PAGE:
Al Saadi, whose installation in the open courtyard of Sharjah’s Bait Al Serkal of more than two dozen life-sized scarecrows created from recycled materials has been the social media sensation of Sharjah’s Biennial is represented in Venice’s by several works including a similar set of sculptures, on a much smaller scale. Shaped like animals, the sculptures here are crafted from wood and animal bones he found on his journeys through the UAE. His colorful necklaces in an adjacent vitrine use wood, bone, shards of pottery, and commercial plastics.
An arresting corner of the pavilion is dedicated to a group of Mohammed Abdullah Bulhiah’s sculptures of metal, rock, and wood, several of which recall the elegant simplicity of Picasso’s Tête de Taureau (1942), the bull’s head created from a bicycle seat and handlebars. The dating of Bulhiah’s works—from the 1970s and ’80s—is approximate as the self-taught artist has been in a coma for the past two years. (He was one of only three featured artists not present for the opening ceremony.)
Gesturing towards Al Saadi’s work and to a vitrine with recent book-like objects made by Hassan Sharif from found and used commercial plastics, Al Qasimi remarked on the prevalence of “humble materials” these early contemporary artists employ in their works. “People have this misconception of the UAE’s wealth,” she says, “but actually all the artists worked with recycled materials and bones, metal, paper, and plastics.”
More to that point: Just weeks before the Venice Biennale opened, I sat in on a symposium in the UAE called “Thinkers and Doers” hosted by the Alserkal Avenue arts district in Dubai. In a heated debate, Sultan Sooud Al-Qassemi, founder of Sharjah’s Barjeel Art Foundation and an art-world Twitterverse star in the region, drew applause as he argued that as Western collectors and curators have discovered contemporary artists from the region, there has been “too much emphasis” that artists must “create Middle Eastern related and relevant works”; in short, that have to look like they are from the region. “We don’t go to France and tell them to draw the Eiffel Tower…I don’t know why we should produce art by what Western collectors and curators want to see,” he said.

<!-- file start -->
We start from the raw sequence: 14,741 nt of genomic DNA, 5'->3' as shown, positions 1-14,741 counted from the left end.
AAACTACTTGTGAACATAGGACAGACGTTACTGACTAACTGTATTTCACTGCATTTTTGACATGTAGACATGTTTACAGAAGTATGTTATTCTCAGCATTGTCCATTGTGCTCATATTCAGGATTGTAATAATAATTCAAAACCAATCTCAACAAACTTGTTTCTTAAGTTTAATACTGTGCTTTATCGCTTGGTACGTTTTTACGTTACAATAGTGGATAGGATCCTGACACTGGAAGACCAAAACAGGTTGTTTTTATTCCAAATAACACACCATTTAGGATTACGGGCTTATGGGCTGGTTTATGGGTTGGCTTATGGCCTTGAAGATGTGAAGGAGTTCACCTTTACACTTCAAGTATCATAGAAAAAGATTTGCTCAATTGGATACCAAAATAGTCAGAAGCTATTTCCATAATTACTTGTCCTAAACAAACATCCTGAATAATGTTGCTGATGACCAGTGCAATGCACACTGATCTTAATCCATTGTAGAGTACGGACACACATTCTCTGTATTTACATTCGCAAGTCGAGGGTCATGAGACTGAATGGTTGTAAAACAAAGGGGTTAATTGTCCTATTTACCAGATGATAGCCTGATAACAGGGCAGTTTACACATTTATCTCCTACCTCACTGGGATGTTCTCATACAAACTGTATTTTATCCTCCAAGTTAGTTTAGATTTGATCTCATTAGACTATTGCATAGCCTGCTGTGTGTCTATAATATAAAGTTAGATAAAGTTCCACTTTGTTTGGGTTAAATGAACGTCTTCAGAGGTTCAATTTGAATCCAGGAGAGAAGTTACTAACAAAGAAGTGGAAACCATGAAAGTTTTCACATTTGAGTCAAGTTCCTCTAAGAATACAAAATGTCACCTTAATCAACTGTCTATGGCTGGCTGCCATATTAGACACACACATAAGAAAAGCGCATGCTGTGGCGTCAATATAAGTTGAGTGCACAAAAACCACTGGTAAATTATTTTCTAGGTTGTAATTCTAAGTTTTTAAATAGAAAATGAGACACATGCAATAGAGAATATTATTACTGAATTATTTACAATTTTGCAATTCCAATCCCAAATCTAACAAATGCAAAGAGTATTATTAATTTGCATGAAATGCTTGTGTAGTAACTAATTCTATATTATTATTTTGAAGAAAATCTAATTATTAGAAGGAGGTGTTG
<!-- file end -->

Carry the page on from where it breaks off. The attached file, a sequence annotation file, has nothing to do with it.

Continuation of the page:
His comments came back to me as I considered the UAE pavilion—the overt historicity of the artworks in conversation with one another, and how this stood in contrast with the pavilions of other countries. I was pushed to reconsider my own expectations, as an American, and to appreciate its curator’s mission: Here in Venice, arguably the art world’s biggest, most important stage, Al Qasimi has taken the opportunity to announce to the rest of the world, as Americans would put it, “This isn’t our first rodeo!” Contemporary art in the UAE has been engaged with important international art movements for decades; it was not born when the region caught the attention of the West.
With all the world’s futures ahead of us, we can thank Al Qasimi’s mission for first setting the record straight.